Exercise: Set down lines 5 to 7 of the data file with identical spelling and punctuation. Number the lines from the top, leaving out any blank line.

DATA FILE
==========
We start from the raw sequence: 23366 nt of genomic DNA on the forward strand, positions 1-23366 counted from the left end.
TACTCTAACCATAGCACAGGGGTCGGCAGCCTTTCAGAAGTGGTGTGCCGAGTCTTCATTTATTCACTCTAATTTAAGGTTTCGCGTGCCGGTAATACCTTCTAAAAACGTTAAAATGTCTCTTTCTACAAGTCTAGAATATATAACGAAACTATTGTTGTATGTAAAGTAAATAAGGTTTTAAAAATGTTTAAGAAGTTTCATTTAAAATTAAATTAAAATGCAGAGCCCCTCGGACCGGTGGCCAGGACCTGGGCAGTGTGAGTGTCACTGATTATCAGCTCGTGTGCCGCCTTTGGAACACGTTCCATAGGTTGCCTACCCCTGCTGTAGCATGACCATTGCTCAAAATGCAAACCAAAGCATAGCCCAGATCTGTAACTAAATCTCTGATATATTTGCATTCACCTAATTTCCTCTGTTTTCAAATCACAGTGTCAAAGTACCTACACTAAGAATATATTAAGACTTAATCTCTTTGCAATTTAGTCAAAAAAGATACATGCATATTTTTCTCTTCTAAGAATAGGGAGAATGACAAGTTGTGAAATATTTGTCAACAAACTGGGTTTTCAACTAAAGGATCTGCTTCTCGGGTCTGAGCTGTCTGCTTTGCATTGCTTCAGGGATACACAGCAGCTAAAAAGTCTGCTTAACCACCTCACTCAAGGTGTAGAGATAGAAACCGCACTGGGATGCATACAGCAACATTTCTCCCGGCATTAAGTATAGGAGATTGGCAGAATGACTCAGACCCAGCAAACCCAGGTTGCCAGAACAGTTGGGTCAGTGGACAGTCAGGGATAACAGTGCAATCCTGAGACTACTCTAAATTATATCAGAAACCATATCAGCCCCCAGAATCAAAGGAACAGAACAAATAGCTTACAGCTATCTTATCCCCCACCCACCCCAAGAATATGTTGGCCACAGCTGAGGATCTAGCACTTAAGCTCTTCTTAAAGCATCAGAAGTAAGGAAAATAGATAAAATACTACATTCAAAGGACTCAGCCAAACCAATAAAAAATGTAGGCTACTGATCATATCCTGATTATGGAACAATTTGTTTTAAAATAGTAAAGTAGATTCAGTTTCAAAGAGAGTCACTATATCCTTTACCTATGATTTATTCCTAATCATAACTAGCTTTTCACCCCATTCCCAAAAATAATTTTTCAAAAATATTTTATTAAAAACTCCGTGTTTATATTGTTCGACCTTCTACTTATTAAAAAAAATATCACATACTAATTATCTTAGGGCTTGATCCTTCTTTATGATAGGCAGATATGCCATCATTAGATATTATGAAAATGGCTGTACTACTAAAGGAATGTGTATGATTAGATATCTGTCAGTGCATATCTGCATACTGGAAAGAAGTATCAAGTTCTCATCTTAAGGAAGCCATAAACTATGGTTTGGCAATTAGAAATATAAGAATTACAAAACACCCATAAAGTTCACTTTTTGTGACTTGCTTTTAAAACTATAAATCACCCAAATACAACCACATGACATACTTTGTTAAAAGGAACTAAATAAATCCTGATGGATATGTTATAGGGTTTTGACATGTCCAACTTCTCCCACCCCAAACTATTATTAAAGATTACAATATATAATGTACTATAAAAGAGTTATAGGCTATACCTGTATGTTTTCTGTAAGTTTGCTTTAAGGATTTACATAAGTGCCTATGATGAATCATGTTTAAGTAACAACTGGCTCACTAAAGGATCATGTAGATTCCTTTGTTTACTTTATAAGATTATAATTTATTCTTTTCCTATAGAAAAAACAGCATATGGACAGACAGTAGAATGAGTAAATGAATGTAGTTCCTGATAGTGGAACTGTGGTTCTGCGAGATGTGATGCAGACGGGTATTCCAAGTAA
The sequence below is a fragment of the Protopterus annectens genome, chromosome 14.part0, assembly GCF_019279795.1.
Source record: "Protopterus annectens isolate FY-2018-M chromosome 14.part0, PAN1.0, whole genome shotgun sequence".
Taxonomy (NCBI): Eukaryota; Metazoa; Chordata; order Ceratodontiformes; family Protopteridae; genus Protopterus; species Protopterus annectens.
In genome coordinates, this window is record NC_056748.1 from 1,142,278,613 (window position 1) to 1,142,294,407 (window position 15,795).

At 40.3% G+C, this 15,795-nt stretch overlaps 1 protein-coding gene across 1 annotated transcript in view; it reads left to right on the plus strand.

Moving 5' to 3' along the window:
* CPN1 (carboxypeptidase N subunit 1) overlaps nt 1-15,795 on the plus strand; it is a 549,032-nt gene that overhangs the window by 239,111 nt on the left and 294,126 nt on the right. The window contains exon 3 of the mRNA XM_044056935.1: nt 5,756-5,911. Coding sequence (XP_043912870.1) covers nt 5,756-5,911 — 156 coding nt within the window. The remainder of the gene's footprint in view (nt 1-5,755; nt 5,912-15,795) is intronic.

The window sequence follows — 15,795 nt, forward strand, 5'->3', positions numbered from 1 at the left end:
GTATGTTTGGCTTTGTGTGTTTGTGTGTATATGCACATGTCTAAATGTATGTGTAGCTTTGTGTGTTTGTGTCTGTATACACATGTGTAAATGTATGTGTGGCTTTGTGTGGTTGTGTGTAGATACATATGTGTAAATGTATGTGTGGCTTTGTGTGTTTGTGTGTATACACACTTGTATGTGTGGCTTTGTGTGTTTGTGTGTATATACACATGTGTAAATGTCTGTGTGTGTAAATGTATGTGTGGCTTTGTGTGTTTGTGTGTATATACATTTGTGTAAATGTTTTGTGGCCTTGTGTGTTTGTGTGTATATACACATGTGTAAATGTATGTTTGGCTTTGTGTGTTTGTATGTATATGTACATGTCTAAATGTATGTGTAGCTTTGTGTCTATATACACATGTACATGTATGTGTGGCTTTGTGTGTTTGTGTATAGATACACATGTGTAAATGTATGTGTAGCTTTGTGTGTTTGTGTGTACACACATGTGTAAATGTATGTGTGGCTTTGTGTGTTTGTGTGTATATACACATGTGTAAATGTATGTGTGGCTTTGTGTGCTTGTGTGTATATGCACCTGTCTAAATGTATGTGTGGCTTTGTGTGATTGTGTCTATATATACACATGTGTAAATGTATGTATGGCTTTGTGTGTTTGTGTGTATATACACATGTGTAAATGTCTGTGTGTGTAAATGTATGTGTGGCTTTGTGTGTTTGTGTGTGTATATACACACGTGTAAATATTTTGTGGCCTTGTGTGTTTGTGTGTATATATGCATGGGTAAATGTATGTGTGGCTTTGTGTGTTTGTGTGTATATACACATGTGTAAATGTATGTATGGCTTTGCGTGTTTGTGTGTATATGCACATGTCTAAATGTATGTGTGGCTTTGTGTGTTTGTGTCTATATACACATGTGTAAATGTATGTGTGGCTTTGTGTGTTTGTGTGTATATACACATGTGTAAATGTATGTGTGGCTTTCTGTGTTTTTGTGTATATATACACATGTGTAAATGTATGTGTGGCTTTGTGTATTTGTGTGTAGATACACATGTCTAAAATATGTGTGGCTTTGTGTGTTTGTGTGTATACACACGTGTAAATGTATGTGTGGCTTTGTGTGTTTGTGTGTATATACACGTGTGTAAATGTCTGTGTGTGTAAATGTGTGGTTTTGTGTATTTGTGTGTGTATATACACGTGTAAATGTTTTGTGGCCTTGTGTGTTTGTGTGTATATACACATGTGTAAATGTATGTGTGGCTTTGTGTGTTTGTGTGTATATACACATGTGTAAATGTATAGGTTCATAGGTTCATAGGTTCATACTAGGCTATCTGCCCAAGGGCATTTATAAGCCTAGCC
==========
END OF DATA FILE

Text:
Taxonomy (NCBI): Eukaryota; Metazoa; Chordata; order Ceratodontiformes; family Protopteridae; genus Protopterus; species Protopterus annectens.
In genome coordinates, this window is record NC_056748.1 from 1,142,278,613 (window position 1) to 1,142,294,407 (window position 15,795).

At 40.3% G+C, this 15,795-nt stretch overlaps 1 protein-coding gene across 1 annotated transcript in view; it reads left to right on the plus strand.